"Subsubsection" makes perfect sense to me. You can use this word, but whether you should use this word out of a Latex context is less clear. Documents that have deep nesting of subsections and subsubsections quickly become confusing.
In theory you could continue to "subsubsubsection" but like "great-great-great grandfather" it is already confusing and ...
It depends on whether you want to describe this quality as a positive or a negative. Some positive expressions:
She is a free-thinker.
She is a free spirit.
She's an independent woman.
She does it her way. (as in the famous Frank Sinatra song)
She carves her own path (through the world)
and various others. Some negative expressions:...
Strictly speaking, the "touch down" is when the plane's wheels touch the ground, and (as Jason Bassford says) is only one part of the overall "landing". However, in practice, these are synonymous and you can use either one in everyday speech:
I should get to the airport. My wife's plane is touching down/landing in thirty minutes and she wants me to ...
As a noun in a driving context the only meaning of "reverse" is the name of the gear setting. The name of the is gear is always "reverse". There are no alternatives in general use.
Put the car in reverse. (not "put the car in back" or "in backwards")
As a verb, or an adjective there are more options. You can drive "backwards". You can "back up". You can ...
A 'police investigation' is the term for when the police are looking into a particular case/crime.
'Police examination' is not a common expression, but if I heard it, I would think it referred to standardized testing taken by police officers, like in this link.
In America we sometimes refer to "backing up", or simply "backing". When the car is in a parked position (especially in a driveway that runs perpendicular to the road), people say that they need to "back out" (before they drive away).
"When backing, you should turn your whole body to watch the
surroundings behind you."
"I can't ...
Should be Don't be concerned about me, Mind you. I'm good!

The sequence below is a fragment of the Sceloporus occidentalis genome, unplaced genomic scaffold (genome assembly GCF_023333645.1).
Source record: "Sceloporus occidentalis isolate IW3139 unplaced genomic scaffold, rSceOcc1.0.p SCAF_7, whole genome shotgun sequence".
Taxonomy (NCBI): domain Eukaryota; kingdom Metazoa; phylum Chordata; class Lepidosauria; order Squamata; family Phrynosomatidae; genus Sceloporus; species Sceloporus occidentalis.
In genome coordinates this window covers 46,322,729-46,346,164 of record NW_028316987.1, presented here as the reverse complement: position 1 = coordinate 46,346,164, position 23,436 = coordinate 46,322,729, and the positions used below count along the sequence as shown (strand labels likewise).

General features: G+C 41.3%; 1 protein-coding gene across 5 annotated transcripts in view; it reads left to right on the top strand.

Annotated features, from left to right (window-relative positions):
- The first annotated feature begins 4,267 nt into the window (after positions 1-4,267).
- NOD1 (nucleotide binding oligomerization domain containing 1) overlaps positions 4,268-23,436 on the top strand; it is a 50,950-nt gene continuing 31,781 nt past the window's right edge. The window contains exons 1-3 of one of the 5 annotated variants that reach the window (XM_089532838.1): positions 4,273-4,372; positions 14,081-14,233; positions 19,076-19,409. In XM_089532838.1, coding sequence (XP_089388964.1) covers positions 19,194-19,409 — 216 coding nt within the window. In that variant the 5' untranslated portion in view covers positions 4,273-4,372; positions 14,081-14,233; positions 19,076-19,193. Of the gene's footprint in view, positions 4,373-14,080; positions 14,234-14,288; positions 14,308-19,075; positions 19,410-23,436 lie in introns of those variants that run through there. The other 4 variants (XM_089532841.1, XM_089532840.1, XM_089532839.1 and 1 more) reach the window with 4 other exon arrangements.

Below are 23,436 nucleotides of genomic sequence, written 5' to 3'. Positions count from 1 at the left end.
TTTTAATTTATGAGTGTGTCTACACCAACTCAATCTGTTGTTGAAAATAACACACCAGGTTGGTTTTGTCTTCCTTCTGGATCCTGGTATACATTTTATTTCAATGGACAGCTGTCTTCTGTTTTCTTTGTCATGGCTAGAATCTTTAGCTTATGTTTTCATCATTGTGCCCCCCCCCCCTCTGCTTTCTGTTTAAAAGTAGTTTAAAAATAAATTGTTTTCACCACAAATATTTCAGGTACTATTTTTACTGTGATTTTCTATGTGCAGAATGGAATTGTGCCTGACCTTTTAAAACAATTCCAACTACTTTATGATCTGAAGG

Although I cannot imagine anyone saying it. "Don't be concerned about me, I'm good!" would be normal.
Is wrong, where is the retort?
He's very untidy about the house; mind you, I'm not much better.
I know I'm lazy - I did go swimming yesterday, mind.Link C.E.D.
"bath accessories" suggests towel holders, soap dishes and similar items.
In British English, "complimentary toiletries" would be used.
An invigorating hotel toiletries range that includes a selection of
shampoo, soap, body lotion and shower gel.
Things like sewing kit or shoe polish ...
At least without surrounding context, no that is no the meaning for blow received from your sentence.
"Blow it" already has a more common idiomatic expression:
slang: To ruin, mishandle, or fail to capitalize on an opportunity.
Therefore it sounds like the woman failed an opportunity (apparently on purpose) to try to implicate a ...
In the first two cases along means from one end to the other. Direction is not relevant to the use of along in this case.
Along has three meanings but Alongside has only one; next to, or together with
Along or alongside can be used when the meaning is next to.
However only Along can be used if the meaning is "From one end to another" or "At a particular ...
In the context you provide, it is helpful to look at Hotel websites:
Looking at some different hotel websites, bath products, bath amenities, or bath necessities are examples of options. To me any of these sound fine, but are ordered in decreasing preference
Neither is actually correct exactly as written.
Either of these would be acceptable:
A good time is what keeps life going.
Good times are what keep life going.
Both of the verbs need to maintain subject-verb agreement.
Note that you can also use a singular noun phrase in the following way:
Having good times(singular noun phrase) is what ...
The sentences are not correct as they have no subject. Whose life?
Which type of sentence is correct once a subject is inserted will be determined by the subject
are enter link description here
verb UK strong /ɑːr/ weak /ər/ US strong /ɑːr/ weak /ɚ/
we/you/they form of be
isenter link description here
UK strong /ɪz/ weak /z/ /s/ ...